Set in two different time lines, with a different set of characters in each and how they come together isn't as convoluted as it may sound. It's a surprisingly well thought out and implemented tale. The ending falters slightly as the motivation of the antagonist is quite weak, especially following a character such as Sephiroth from the previous iteration. And because at that point it is a fairly long slog, once the plot is wrapping up you will be ready for it to end.

It's not all bad though, several brilliant set-pieces also serve as important plot advancement devices. The set-pieces are something to look forward to amongst the many exposition scenes. There are no emotional moments a la Final Fantasy VII, but still enough to amp up an important encounter. Whether it's rivalry or revenge, many of the battles set the stakes high, and without that context boss fights would just be equal to another random encounter.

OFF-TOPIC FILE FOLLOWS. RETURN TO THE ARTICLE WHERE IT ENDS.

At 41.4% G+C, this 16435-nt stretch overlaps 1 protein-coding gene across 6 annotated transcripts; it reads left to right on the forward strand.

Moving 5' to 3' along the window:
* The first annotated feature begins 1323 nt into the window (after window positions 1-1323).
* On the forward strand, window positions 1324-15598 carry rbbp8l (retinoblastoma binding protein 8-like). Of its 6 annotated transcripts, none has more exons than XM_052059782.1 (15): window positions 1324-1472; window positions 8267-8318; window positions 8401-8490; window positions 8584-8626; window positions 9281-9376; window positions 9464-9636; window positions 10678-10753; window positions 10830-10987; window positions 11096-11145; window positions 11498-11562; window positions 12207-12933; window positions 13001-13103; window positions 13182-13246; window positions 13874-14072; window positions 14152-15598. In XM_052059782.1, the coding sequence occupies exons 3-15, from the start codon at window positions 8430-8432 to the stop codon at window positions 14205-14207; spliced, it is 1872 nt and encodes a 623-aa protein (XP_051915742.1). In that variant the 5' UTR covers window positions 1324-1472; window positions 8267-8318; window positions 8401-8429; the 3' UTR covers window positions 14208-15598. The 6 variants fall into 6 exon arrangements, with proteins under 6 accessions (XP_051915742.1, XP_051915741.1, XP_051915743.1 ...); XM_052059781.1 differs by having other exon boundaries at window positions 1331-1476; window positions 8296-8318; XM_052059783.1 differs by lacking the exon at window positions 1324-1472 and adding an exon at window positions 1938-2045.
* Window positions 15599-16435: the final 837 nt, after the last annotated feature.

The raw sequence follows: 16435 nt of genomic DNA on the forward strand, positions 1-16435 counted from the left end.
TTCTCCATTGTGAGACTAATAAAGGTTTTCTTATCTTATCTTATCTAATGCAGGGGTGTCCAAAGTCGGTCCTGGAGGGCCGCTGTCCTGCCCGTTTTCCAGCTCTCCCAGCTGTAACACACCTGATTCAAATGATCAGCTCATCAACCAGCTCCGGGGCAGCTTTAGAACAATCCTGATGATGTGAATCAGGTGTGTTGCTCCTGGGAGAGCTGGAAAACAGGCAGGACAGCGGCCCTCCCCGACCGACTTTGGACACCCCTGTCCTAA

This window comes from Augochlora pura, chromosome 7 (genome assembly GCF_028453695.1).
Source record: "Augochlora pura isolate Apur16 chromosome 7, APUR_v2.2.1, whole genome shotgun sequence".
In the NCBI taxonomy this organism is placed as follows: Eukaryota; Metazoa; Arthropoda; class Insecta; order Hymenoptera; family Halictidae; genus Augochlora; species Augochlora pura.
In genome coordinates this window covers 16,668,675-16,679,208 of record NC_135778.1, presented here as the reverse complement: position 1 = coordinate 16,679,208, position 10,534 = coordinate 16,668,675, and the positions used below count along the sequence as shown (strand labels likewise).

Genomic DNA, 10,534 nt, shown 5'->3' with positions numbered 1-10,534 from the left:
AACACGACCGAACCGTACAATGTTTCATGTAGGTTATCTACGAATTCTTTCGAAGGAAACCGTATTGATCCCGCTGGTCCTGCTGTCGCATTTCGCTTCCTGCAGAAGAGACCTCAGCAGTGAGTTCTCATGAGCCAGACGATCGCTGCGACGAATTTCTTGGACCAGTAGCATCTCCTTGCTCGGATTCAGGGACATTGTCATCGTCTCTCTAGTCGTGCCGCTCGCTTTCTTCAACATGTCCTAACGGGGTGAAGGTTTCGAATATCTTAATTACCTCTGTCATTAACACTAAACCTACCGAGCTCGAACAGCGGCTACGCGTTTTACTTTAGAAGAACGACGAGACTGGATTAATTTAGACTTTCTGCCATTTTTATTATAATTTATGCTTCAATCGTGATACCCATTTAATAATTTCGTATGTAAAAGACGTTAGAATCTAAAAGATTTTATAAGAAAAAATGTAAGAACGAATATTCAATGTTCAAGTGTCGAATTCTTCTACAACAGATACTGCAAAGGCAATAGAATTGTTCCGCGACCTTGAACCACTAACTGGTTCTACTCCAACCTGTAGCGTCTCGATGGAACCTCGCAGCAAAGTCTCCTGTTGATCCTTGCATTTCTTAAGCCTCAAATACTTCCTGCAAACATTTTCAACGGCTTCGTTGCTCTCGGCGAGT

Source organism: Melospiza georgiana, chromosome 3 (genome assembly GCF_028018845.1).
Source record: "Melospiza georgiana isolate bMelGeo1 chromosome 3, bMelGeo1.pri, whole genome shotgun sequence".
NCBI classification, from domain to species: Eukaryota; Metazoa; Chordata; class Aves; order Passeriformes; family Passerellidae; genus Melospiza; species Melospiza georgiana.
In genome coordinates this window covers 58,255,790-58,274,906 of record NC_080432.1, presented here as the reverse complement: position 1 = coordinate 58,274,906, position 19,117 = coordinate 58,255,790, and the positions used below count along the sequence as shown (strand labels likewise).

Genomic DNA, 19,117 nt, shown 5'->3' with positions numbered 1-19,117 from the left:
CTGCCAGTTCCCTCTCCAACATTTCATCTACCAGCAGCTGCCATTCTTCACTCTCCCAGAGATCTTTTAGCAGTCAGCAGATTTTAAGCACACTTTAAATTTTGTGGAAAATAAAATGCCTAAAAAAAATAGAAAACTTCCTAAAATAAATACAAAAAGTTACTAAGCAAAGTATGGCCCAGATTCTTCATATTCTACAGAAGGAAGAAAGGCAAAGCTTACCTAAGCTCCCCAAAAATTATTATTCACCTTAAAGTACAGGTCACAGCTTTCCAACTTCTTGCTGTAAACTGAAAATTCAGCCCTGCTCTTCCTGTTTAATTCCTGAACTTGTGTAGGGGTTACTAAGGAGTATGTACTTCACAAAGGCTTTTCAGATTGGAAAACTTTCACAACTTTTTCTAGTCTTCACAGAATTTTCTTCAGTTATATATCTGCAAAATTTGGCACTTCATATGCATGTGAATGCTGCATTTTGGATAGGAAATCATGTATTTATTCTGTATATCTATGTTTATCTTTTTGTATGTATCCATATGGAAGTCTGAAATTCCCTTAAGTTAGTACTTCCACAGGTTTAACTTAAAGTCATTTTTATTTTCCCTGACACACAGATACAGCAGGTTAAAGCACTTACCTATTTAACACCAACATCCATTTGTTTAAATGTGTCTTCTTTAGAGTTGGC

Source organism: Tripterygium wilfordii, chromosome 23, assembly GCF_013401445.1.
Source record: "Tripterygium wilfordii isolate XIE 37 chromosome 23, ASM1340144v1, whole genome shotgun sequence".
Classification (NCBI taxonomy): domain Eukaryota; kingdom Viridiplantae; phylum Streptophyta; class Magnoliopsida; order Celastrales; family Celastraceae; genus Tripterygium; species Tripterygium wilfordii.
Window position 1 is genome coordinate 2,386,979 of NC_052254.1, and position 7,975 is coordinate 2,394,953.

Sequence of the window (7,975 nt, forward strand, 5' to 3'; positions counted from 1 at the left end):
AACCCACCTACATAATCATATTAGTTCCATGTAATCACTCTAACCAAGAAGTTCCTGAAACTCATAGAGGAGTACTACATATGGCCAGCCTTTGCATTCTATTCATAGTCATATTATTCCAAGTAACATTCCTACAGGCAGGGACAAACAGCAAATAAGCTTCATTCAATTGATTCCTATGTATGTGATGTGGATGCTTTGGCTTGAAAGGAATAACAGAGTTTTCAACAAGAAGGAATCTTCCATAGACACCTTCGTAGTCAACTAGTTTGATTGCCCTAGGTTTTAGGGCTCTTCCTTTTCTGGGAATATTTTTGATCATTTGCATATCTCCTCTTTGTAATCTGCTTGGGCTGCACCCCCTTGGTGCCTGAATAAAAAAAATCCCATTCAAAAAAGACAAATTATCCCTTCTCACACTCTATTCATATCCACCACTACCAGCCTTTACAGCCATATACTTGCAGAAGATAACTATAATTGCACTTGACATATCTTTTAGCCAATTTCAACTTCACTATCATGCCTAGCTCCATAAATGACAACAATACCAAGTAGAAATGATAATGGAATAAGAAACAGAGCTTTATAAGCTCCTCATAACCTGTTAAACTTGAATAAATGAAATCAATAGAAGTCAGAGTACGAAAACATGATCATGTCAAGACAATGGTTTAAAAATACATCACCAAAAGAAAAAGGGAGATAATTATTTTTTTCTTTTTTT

First Battle - Final Fantasy VIII Review

First Battle - Final Fantasy VIII Review

Technical - Final Fantasy VIII Review

For the PlayStation, FF VIII is absolutely beautiful. The first Final Fantasy to attempt realistic character models (not just within battles), characters are highly detailed, especially compared to its contemporaries. Backgrounds are beautifully pre-rendered in the open world and full 3D models within battles. Magic and summons are impressive (even if they aren't skipable after the one hundredth time calling on them) with good water and fire effects standing out.